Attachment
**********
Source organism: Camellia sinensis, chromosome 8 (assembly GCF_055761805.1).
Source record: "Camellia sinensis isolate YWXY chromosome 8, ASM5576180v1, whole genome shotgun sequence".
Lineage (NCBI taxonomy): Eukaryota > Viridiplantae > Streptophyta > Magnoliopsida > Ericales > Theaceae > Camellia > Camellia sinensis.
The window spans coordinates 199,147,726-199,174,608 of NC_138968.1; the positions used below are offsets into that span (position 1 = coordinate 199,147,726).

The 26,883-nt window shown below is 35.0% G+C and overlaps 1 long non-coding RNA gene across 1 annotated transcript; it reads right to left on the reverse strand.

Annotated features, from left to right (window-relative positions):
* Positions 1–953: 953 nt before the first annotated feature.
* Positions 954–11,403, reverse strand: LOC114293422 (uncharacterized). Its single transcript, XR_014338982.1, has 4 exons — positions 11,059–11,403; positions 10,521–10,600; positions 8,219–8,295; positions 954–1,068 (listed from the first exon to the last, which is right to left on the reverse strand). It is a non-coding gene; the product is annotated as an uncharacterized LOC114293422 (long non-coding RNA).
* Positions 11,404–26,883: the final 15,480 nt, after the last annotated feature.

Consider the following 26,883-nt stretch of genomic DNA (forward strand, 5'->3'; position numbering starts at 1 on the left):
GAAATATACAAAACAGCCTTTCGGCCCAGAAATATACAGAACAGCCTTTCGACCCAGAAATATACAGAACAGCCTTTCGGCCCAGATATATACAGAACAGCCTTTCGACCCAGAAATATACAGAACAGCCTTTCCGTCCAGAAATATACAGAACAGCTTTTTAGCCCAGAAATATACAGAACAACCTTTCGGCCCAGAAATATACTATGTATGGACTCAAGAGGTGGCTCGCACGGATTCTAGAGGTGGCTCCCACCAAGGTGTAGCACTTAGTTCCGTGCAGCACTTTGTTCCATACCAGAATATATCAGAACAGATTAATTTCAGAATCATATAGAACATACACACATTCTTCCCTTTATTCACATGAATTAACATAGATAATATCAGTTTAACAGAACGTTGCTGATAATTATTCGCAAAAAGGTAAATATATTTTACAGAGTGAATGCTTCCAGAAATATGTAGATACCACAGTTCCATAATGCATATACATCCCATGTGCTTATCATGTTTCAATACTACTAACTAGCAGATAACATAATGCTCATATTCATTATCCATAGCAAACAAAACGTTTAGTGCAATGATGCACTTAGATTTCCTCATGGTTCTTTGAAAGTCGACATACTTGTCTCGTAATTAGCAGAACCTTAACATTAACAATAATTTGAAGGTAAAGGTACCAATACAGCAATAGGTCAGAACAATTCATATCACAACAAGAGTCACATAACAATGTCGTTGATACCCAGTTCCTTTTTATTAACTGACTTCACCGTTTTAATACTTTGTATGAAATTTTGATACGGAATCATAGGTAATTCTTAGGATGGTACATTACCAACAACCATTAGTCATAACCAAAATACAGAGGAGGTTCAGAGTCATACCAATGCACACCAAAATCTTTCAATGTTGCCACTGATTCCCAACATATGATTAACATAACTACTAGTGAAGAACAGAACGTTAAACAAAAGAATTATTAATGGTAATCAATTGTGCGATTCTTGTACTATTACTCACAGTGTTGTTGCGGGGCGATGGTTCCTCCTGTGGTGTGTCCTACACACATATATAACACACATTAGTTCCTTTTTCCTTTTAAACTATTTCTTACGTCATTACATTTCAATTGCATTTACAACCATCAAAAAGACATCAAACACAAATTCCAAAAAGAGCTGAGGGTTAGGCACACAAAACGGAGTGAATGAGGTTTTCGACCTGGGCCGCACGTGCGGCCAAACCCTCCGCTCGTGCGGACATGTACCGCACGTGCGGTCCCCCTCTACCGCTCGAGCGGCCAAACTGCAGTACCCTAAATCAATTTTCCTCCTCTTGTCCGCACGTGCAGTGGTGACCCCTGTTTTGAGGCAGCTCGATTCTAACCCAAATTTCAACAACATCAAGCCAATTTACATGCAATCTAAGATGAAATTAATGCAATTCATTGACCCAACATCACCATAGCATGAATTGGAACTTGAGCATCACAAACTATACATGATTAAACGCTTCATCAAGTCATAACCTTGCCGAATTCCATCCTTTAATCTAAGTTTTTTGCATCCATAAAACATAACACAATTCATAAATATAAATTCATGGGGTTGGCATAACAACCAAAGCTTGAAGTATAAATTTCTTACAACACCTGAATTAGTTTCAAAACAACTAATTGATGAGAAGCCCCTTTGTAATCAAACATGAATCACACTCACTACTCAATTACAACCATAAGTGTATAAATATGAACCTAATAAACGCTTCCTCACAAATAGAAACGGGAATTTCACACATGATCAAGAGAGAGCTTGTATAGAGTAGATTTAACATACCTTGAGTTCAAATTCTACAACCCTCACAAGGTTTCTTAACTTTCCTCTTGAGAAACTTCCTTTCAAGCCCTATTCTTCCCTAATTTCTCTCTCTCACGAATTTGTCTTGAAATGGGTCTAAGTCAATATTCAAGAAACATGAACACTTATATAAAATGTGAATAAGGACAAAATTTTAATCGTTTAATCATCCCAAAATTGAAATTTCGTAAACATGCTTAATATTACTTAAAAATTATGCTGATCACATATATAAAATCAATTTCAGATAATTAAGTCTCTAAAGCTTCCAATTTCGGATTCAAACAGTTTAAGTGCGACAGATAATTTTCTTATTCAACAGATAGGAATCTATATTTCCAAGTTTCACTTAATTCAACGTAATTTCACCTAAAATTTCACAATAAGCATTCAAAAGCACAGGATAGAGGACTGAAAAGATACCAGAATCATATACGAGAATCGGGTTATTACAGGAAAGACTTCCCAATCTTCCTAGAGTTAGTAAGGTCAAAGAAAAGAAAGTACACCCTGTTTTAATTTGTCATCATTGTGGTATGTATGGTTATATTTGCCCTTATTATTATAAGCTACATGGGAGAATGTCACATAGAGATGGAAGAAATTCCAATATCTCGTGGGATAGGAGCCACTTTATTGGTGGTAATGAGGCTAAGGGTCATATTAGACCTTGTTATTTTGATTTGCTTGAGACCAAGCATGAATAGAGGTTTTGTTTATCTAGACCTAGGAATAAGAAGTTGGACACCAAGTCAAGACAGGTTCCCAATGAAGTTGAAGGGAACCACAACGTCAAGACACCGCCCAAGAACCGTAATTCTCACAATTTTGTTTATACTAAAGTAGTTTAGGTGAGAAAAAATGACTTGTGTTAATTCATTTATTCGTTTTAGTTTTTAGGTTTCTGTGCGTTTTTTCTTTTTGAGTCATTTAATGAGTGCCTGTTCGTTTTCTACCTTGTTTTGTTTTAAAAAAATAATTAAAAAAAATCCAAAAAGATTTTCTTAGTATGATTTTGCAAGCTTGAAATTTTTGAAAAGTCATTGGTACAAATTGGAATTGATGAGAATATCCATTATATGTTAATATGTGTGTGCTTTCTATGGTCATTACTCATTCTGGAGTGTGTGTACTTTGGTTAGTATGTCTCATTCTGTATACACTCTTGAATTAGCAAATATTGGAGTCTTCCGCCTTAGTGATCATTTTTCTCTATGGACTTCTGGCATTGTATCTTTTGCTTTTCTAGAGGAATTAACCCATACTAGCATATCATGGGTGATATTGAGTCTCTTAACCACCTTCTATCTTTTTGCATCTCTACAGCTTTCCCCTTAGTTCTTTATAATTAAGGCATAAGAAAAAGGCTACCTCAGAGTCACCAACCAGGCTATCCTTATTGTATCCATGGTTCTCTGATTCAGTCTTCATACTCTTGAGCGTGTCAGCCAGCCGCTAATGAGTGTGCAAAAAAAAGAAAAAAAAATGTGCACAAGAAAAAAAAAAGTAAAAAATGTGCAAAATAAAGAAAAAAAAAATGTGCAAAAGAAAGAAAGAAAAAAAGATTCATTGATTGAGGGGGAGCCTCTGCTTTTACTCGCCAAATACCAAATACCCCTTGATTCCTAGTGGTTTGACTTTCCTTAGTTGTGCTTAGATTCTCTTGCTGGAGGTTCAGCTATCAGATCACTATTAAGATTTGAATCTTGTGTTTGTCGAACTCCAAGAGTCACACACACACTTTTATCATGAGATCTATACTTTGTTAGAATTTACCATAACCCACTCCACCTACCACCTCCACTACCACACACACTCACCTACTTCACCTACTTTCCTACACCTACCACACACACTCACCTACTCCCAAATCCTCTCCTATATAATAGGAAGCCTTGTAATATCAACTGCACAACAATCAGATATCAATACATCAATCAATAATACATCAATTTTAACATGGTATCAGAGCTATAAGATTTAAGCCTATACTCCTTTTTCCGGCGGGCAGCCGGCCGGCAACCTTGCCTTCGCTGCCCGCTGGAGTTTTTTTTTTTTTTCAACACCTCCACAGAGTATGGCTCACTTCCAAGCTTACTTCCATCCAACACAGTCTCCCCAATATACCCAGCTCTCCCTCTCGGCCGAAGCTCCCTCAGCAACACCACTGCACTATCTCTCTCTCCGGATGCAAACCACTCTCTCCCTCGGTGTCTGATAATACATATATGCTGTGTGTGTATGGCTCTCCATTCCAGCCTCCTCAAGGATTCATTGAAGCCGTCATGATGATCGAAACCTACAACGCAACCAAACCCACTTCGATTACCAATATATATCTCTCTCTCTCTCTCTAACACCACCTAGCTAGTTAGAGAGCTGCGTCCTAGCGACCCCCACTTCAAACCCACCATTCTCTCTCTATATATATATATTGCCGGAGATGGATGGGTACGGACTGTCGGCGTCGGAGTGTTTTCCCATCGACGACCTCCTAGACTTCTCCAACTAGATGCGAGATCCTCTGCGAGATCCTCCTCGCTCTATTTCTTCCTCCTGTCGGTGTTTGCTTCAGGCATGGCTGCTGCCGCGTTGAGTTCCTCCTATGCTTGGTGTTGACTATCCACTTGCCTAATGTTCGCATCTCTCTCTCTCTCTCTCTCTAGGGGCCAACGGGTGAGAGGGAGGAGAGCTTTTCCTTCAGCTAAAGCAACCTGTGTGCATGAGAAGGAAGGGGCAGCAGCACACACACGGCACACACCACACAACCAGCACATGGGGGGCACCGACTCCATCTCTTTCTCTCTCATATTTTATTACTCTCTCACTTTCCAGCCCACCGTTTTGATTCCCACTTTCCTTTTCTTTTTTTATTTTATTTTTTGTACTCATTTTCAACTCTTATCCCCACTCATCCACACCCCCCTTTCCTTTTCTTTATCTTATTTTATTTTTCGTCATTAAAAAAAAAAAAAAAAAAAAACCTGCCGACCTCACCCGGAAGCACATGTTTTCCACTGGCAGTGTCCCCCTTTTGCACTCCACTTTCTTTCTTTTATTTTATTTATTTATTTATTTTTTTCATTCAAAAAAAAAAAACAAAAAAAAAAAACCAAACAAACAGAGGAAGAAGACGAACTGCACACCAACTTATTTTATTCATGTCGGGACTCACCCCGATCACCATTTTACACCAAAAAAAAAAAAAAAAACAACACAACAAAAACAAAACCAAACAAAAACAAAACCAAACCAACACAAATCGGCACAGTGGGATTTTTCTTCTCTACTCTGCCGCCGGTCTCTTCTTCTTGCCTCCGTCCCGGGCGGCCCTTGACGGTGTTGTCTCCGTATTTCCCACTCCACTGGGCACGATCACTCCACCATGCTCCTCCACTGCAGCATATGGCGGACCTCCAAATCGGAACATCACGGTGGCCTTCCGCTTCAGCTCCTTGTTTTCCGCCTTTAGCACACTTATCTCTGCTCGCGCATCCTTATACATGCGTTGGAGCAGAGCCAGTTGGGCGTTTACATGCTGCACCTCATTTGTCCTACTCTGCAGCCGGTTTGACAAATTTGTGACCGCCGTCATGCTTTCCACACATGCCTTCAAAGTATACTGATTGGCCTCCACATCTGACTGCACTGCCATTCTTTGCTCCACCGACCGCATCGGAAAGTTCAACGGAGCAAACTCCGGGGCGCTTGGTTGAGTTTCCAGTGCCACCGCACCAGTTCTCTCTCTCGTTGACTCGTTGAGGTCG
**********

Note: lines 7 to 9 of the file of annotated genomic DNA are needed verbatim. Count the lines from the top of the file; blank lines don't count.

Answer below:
* Positions 1–953: 953 nt before the first annotated feature.
* Positions 954–11,403, reverse strand: LOC114293422 (uncharacterized). Its single transcript, XR_014338982.1, has 4 exons — positions 11,059–11,403; positions 10,521–10,600; positions 8,219–8,295; positions 954–1,068 (listed from the first exon to the last, which is right to left on the reverse strand). It is a non-coding gene; the product is annotated as an uncharacterized LOC114293422 (long non-coding RNA).
* Positions 11,404–26,883: the final 15,480 nt, after the last annotated feature.